Clean athletes will feel robbed if records taken away - Glover

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Helen Glover can see why clean athletes would feel "robbed" if their world records were expunged from the record books as part of proposals from European Athletics.

This month the European Athletics Council put forward recommendations that could erase records that do not meet certain anti-doping criteria.

It was suggested by the Council that milestones would only stand in instances where the athlete in question had been "subject to an agreed number of doping control tests in the months leading up to the performance and the doping control sample taken after the record is stored and available for re-testing for 10 years".

The International Association of Athletics Federations only stores blood and urine samples back to 2005, and all records prior to that date may be wiped off the record books, meaning the likes of triple jump world record holder Jonathan Edwards - who set a best of 18.29 metres in 1995 - may lose his record.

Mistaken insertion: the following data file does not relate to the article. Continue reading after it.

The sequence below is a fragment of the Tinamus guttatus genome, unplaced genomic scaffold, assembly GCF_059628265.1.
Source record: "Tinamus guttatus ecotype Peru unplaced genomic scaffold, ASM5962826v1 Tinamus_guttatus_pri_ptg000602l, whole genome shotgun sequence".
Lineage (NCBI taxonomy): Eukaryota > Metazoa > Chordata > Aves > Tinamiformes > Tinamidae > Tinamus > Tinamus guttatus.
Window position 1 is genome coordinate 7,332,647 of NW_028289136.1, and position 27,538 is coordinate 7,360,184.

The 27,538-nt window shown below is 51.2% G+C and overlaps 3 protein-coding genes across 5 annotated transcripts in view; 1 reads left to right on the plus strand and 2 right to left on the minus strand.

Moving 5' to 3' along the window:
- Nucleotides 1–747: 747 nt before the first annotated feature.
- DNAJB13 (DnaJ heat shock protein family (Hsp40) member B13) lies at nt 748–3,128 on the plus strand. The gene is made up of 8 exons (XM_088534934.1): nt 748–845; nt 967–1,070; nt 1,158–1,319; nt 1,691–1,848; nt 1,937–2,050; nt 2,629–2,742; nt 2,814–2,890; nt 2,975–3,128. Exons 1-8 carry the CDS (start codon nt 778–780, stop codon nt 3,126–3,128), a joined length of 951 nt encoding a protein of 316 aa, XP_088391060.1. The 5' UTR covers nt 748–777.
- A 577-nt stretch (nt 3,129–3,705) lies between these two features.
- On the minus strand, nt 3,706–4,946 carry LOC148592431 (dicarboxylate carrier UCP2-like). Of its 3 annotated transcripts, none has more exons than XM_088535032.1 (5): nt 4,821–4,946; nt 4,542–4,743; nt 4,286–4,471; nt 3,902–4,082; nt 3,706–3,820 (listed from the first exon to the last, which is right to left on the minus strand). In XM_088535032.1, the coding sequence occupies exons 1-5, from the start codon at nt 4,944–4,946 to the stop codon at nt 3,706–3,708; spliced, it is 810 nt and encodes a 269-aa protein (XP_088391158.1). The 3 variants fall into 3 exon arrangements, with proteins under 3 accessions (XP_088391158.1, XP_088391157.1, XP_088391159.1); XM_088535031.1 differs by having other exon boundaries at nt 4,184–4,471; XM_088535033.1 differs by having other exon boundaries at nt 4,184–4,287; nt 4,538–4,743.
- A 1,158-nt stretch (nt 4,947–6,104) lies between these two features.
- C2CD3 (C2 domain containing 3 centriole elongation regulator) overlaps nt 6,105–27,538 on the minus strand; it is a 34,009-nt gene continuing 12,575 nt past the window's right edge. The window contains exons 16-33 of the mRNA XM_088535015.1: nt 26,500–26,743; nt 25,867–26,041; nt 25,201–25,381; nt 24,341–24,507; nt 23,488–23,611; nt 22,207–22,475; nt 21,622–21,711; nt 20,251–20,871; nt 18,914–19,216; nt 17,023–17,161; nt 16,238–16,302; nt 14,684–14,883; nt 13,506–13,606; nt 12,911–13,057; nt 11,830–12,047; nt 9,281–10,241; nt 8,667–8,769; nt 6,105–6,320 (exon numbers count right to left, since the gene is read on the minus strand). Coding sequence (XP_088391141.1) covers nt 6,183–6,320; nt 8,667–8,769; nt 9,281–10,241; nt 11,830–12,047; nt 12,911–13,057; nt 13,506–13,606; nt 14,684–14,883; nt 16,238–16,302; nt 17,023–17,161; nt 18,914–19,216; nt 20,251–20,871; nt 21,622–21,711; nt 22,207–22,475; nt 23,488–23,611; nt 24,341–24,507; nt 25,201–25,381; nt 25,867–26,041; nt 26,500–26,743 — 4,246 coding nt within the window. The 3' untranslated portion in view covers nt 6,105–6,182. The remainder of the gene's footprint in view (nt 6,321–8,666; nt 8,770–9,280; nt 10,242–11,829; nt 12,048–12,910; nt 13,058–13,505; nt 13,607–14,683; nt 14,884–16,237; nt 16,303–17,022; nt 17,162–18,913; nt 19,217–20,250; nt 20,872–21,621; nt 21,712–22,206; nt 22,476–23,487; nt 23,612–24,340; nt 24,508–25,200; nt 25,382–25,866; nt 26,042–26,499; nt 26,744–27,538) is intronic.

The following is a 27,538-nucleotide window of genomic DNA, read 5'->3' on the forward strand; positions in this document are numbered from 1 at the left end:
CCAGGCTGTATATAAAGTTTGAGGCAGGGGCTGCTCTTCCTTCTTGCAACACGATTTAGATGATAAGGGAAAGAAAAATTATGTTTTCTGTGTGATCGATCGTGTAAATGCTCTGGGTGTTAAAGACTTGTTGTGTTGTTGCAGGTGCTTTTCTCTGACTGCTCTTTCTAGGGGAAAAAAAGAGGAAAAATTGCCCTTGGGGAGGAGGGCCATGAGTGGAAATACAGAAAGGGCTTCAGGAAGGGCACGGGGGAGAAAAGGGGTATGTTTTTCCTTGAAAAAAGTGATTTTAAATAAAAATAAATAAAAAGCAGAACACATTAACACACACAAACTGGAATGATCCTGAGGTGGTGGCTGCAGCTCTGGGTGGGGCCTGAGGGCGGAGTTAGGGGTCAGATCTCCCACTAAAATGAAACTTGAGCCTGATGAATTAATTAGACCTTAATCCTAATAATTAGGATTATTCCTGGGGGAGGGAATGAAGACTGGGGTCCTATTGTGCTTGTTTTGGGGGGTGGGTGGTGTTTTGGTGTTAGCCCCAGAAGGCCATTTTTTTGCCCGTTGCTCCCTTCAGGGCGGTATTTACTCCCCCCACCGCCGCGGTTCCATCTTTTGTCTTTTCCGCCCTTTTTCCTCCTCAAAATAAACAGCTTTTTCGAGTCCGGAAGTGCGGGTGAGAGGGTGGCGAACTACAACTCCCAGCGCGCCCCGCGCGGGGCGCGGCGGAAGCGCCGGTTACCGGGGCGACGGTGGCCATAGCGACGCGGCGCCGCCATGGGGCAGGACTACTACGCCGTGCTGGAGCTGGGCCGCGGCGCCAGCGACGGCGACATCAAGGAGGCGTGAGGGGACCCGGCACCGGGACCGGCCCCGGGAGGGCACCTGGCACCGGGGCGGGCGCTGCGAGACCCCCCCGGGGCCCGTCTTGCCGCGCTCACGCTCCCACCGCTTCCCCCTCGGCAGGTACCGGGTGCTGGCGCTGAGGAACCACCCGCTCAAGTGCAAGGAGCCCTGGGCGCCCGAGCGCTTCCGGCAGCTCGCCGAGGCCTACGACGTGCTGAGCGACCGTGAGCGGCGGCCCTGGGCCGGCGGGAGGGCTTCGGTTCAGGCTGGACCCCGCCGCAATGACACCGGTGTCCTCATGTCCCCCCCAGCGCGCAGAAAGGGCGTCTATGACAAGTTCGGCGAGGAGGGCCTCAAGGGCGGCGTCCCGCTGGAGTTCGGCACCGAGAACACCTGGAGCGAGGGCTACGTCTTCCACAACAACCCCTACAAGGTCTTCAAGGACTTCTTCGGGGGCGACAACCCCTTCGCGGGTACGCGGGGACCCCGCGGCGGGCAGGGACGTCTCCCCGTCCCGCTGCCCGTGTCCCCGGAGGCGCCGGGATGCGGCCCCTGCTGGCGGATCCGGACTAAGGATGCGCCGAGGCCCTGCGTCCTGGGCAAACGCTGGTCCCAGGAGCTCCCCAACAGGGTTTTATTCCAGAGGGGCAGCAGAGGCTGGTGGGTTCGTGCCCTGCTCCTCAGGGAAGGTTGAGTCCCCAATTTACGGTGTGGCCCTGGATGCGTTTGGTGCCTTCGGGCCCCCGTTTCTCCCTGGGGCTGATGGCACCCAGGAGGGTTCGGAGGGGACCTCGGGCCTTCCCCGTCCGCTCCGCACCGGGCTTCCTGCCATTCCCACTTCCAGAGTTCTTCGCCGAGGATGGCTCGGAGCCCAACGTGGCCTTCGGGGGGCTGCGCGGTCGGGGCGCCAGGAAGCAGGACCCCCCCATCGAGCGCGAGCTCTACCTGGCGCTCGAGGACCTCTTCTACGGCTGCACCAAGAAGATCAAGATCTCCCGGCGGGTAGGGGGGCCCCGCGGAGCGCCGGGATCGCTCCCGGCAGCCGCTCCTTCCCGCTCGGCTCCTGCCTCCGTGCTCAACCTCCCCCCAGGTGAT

Glover, a two-time Olympic champion for Great Britain in rowing, set a world record with Heather Stanning en route to winning the women's pairs at the World Rowing Championships in Amsterdam in 2014.

The record would be safe under the plans, but, while recognising that athletics must take a stand to clean up sport, Glover believes measures should be taken to protect clean athletes.

"I haven't really read the ins and outs of the case but my initial instinct is that 'I hold a world record and it was after 2005 thankfully', but if it wasn't and somebody was going to take it away from me I would probably feel quite robbed," she told Omnisport. 

"I would feel quite robbed because I know what I had to do training wise, with the hours and dedication to get it. 

"At one stage, the world record was a real target, it wasn't something that just happened, it was a real target that we put a lot into and to think that someone could take that away - whether it is a necessary evil? I don't know. 

"The most important thing is that the sport is cleaned up and that the sport is clean and is getting cleaner and that people feel that they don't have the right to cheat. 

"Equally, though, clean athletes need to be protected as well, so it's a really tough question."

Helen Glover was speaking on behalf of SAS - the leader in analytics software and services. SAS is the Official Analytics Partner of British Rowing. Further information at www.sas.com.